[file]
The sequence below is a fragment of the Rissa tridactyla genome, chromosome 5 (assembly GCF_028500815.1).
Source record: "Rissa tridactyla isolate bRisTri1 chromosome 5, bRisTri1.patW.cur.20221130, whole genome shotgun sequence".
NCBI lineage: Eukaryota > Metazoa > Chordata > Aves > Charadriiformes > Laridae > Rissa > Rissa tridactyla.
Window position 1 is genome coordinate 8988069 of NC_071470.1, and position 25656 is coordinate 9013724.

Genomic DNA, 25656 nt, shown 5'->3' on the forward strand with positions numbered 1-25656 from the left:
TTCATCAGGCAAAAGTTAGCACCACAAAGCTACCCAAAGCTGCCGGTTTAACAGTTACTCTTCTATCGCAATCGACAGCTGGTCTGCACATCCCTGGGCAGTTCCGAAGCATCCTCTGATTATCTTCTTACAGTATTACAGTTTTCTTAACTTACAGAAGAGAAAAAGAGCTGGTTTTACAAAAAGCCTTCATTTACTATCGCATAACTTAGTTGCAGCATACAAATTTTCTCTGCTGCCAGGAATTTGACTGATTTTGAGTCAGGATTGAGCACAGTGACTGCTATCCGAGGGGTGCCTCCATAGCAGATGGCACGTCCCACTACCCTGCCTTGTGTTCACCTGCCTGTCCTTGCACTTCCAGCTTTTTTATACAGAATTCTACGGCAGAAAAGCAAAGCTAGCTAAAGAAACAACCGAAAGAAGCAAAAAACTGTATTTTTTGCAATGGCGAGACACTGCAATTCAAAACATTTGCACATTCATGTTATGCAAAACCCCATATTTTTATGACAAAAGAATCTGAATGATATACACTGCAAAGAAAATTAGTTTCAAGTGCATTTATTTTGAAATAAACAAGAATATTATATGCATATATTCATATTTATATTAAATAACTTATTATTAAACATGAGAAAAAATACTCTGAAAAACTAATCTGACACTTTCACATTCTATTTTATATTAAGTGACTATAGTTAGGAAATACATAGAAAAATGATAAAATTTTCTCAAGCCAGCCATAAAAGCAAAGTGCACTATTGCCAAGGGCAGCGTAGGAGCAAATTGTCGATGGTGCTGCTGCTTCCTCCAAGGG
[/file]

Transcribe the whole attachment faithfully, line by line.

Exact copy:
The sequence below is a fragment of the Rissa tridactyla genome, chromosome 5 (assembly GCF_028500815.1).
Source record: "Rissa tridactyla isolate bRisTri1 chromosome 5, bRisTri1.patW.cur.20221130, whole genome shotgun sequence".
NCBI lineage: Eukaryota > Metazoa > Chordata > Aves > Charadriiformes > Laridae > Rissa > Rissa tridactyla.
Window position 1 is genome coordinate 8988069 of NC_071470.1, and position 25656 is coordinate 9013724.

Genomic DNA, 25656 nt, shown 5'->3' on the forward strand with positions numbered 1-25656 from the left:
TTCATCAGGCAAAAGTTAGCACCACAAAGCTACCCAAAGCTGCCGGTTTAACAGTTACTCTTCTATCGCAATCGACAGCTGGTCTGCACATCCCTGGGCAGTTCCGAAGCATCCTCTGATTATCTTCTTACAGTATTACAGTTTTCTTAACTTACAGAAGAGAAAAAGAGCTGGTTTTACAAAAAGCCTTCATTTACTATCGCATAACTTAGTTGCAGCATACAAATTTTCTCTGCTGCCAGGAATTTGACTGATTTTGAGTCAGGATTGAGCACAGTGACTGCTATCCGAGGGGTGCCTCCATAGCAGATGGCACGTCCCACTACCCTGCCTTGTGTTCACCTGCCTGTCCTTGCACTTCCAGCTTTTTTATACAGAATTCTACGGCAGAAAAGCAAAGCTAGCTAAAGAAACAACCGAAAGAAGCAAAAAACTGTATTTTTTGCAATGGCGAGACACTGCAATTCAAAACATTTGCACATTCATGTTATGCAAAACCCCATATTTTTATGACAAAAGAATCTGAATGATATACACTGCAAAGAAAATTAGTTTCAAGTGCATTTATTTTGAAATAAACAAGAATATTATATGCATATATTCATATTTATATTAAATAACTTATTATTAAACATGAGAAAAAATACTCTGAAAAACTAATCTGACACTTTCACATTCTATTTTATATTAAGTGACTATAGTTAGGAAATACATAGAAAAATGATAAAATTTTCTCAAGCCAGCCATAAAAGCAAAGTGCACTATTGCCAAGGGCAGCGTAGGAGCAAATTGTCGATGGTGCTGCTGCTTCCTCCAAGGG